The Dead Bedroom: Am I In A Sexless Relationship?
Updated: Jun 17
Have you ever been sat with friends and the conversation turns to how often you and your partner have sex? It can be a pretty touchy subject. Especially when you find out you’re having sex a lot less often than your friends...
The truth is, the frequency at which we have sex is totally personal. And while your friend may be bragging about having hot sex 'sooo many times' a day, if you’re having sex once a week or less that's also very normal (and healthy!).
In fact, it’s inevitable we'll go through periods when we have loads of sex, and then periods when we have not much at all. If life gets in the way, or work gets more stressful, it’s only natural that sex starts to slip down our priority list.
On top of that, as we move out of the initial lusty honeymoon phase, our sexual desire does naturally start to wax and wane… which makes keeping up the sexual side to our relationships more difficult.
So, if you’re someone worried about being in a sexless relationship, don’t panic. At Lover, we believe there are solutions, and these will leave you feeling happier and more confident in yourself and your relationships.
What does a sexless marriage or relationship mean?
Recent studies have defined a sexless relationship as having sex 10 times or less in a year*. So, if you’re one of the people wondering “is once a month a sexless marriage” it looks like you’re safe!
Surprisingly (or unsurprisingly!) Newsweek magazine found that between 15 and 20% of relationships are, by definition, “sexless”. And, 10% of couples under 50 had not had sex, at all, in the last year*.
This phenomenon is occurring across all sexual relationships too - with a recent study showing that the number of people having sex weekly went from 46% in 2000 to 36% in 2016*.
Why do sexless relationships happen?
There are so many reasons why we have less sex.
One of the most common causes is simply not understanding the way our sexual desire works. Often, it’s not that we have simply a "high" or "low" sex drive, rather we just have different desire styles.
For many women and some men, as they move out of the honeymoon phase (that's around the 6 - 18 month mark), their desire style transitions. It goes from “spontaneous” desire, when the want for sex comes seemingly from nowhere - to “responsive desire”. Responsive desire is when you need to be aroused in order for desire to follow… which can take a little more time and effort.
Sadly, many couples don’t understand this transition happens, or even that there is such a thing as sexual desire styles! And it can lead a partner to feel a little deflated when their partner always rejects their advances.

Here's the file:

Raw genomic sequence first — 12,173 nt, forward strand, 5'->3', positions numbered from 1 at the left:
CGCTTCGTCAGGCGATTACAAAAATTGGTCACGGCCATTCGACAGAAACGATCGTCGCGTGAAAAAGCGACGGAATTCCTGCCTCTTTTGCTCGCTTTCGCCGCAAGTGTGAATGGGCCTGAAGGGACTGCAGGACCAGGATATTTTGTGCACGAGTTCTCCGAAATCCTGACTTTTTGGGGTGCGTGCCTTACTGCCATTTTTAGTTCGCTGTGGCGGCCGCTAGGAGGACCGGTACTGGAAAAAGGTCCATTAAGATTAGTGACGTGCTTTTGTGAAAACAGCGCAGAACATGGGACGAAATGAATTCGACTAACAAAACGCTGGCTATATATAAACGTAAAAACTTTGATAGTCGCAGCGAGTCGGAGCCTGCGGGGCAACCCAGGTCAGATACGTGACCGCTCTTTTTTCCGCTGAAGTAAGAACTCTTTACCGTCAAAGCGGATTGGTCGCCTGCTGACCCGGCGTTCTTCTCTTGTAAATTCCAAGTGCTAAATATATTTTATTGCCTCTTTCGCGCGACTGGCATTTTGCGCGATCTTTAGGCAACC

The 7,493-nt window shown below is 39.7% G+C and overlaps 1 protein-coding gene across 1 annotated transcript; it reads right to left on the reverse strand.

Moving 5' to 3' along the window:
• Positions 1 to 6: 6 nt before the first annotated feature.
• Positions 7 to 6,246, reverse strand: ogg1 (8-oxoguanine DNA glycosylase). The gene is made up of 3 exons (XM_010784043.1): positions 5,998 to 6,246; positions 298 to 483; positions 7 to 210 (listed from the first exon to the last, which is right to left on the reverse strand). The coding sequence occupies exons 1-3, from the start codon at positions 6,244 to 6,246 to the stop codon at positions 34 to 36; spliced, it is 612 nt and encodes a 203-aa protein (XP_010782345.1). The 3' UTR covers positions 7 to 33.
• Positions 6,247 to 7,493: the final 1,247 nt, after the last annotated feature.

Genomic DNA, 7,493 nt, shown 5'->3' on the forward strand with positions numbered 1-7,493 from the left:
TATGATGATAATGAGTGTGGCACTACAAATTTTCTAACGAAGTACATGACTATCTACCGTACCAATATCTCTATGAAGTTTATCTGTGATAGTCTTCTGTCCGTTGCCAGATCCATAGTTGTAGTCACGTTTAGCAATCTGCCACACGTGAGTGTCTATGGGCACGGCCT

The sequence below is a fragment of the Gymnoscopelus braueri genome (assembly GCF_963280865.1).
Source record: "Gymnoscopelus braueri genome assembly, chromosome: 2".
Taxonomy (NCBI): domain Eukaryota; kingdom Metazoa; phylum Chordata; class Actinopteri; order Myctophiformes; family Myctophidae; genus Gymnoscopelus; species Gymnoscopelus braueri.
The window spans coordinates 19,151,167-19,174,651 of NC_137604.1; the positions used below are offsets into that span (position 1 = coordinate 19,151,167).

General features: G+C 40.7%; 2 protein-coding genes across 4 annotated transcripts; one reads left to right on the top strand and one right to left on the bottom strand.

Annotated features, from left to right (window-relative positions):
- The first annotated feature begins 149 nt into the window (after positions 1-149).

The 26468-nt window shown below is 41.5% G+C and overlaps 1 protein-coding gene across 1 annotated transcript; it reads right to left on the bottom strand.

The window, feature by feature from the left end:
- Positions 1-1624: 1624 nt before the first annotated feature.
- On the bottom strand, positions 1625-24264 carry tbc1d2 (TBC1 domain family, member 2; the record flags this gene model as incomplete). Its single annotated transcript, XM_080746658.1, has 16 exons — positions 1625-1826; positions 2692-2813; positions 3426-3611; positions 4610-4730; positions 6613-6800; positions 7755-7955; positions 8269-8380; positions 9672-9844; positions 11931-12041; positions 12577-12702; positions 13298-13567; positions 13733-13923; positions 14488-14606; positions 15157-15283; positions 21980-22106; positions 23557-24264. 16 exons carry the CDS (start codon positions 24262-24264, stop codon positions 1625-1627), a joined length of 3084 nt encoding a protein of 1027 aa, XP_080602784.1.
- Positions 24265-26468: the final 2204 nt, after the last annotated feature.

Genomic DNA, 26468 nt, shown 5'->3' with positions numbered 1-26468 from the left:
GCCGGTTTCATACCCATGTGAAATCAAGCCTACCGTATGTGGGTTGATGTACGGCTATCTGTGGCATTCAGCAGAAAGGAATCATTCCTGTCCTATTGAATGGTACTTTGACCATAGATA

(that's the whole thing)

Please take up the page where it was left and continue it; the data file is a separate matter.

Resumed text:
The simple answer is often that they haven’t been turned-on yet, to allow their desire to come 'online'. You can read more about desire styles in our article: here.
Having a different level of desire to a partner is actually very common. It’s termed “discrepant desire”, and it’s thought to affect up to 80% of couples. So, if this resonates with you, we'd recommend taking the time to work out what gets your partner aroused (otherwise you may be waiting a while).
We also have external factors that can take a toll on our sex life. Stress, family, work commitments, even tiredness! All of these make it much more difficult for us to make time for, and be in the mood for sex.
We also might not think of it, but our phones are a huge blocker.
Just think about it. You climb into bed, you’re partner is lying next to you (typically a great time to get it on). But, instead, you both pick up your phones and reply to those last few emails, or scroll through an endless feed of pictures and videos on social media. Sound familiar? A simple solution is to simply leave your phones outside of the bedroom.
Or alternatively, use your phone for good use! Watch some porn together... or google some new things you'd both be up for trying.
Another reason for sexless relationships is simply not having the sex you want. Because if you don’t want or enjoy the sex you’re having, it’s no surprise you’re not having it.
Ask yourself - do I get excited about the sex I’m having?
If the answer’s no, work out what would make you want it! If you can communicate that back to your partner, you’re onto a winner.
For further guidance to get your sexual relationship back on track - head over to the Lover app. We have various courses designed by a team of clinical psychologists - designed to sort a range of sexual concerns.
1. American behavior gathered by the national opinion research council at the University of Chicago.